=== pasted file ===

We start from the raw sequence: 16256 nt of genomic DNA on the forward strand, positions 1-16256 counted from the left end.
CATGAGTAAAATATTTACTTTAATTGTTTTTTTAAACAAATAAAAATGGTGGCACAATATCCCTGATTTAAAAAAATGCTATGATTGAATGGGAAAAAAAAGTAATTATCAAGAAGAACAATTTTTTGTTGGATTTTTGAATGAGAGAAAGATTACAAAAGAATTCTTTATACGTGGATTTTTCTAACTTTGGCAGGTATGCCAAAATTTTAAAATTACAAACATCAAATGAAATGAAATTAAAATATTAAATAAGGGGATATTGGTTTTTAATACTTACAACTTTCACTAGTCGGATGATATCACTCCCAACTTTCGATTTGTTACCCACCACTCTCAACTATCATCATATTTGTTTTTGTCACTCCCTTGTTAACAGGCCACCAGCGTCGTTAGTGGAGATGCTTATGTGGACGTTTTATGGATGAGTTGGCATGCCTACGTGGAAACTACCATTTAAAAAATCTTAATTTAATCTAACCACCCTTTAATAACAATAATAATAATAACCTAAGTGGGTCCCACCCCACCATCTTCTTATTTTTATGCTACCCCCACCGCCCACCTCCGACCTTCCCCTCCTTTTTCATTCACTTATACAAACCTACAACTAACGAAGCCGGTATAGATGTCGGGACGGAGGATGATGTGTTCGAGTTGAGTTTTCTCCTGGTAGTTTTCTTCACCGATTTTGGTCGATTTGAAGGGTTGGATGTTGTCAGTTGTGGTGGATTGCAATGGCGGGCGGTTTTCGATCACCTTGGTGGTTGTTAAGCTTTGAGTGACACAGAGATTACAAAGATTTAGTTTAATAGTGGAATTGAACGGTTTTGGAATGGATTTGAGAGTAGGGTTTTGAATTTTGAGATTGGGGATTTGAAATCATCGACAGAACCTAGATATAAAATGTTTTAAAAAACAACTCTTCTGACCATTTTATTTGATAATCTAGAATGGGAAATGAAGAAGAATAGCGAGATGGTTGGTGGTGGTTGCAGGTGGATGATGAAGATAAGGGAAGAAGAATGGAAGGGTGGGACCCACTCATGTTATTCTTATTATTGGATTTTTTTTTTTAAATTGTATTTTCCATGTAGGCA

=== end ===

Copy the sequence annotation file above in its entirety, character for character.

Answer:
We start from the raw sequence: 16256 nt of genomic DNA on the forward strand, positions 1-16256 counted from the left end.
CATGAGTAAAATATTTACTTTAATTGTTTTTTTAAACAAATAAAAATGGTGGCACAATATCCCTGATTTAAAAAAATGCTATGATTGAATGGGAAAAAAAAGTAATTATCAAGAAGAACAATTTTTTGTTGGATTTTTGAATGAGAGAAAGATTACAAAAGAATTCTTTATACGTGGATTTTTCTAACTTTGGCAGGTATGCCAAAATTTTAAAATTACAAACATCAAATGAAATGAAATTAAAATATTAAATAAGGGGATATTGGTTTTTAATACTTACAACTTTCACTAGTCGGATGATATCACTCCCAACTTTCGATTTGTTACCCACCACTCTCAACTATCATCATATTTGTTTTTGTCACTCCCTTGTTAACAGGCCACCAGCGTCGTTAGTGGAGATGCTTATGTGGACGTTTTATGGATGAGTTGGCATGCCTACGTGGAAACTACCATTTAAAAAATCTTAATTTAATCTAACCACCCTTTAATAACAATAATAATAATAACCTAAGTGGGTCCCACCCCACCATCTTCTTATTTTTATGCTACCCCCACCGCCCACCTCCGACCTTCCCCTCCTTTTTCATTCACTTATACAAACCTACAACTAACGAAGCCGGTATAGATGTCGGGACGGAGGATGATGTGTTCGAGTTGAGTTTTCTCCTGGTAGTTTTCTTCACCGATTTTGGTCGATTTGAAGGGTTGGATGTTGTCAGTTGTGGTGGATTGCAATGGCGGGCGGTTTTCGATCACCTTGGTGGTTGTTAAGCTTTGAGTGACACAGAGATTACAAAGATTTAGTTTAATAGTGGAATTGAACGGTTTTGGAATGGATTTGAGAGTAGGGTTTTGAATTTTGAGATTGGGGATTTGAAATCATCGACAGAACCTAGATATAAAATGTTTTAAAAAACAACTCTTCTGACCATTTTATTTGATAATCTAGAATGGGAAATGAAGAAGAATAGCGAGATGGTTGGTGGTGGTTGCAGGTGGATGATGAAGATAAGGGAAGAAGAATGGAAGGGTGGGACCCACTCATGTTATTCTTATTATTGGATTTTTTTTTTTAAATTGTATTTTCCATGTAGGCA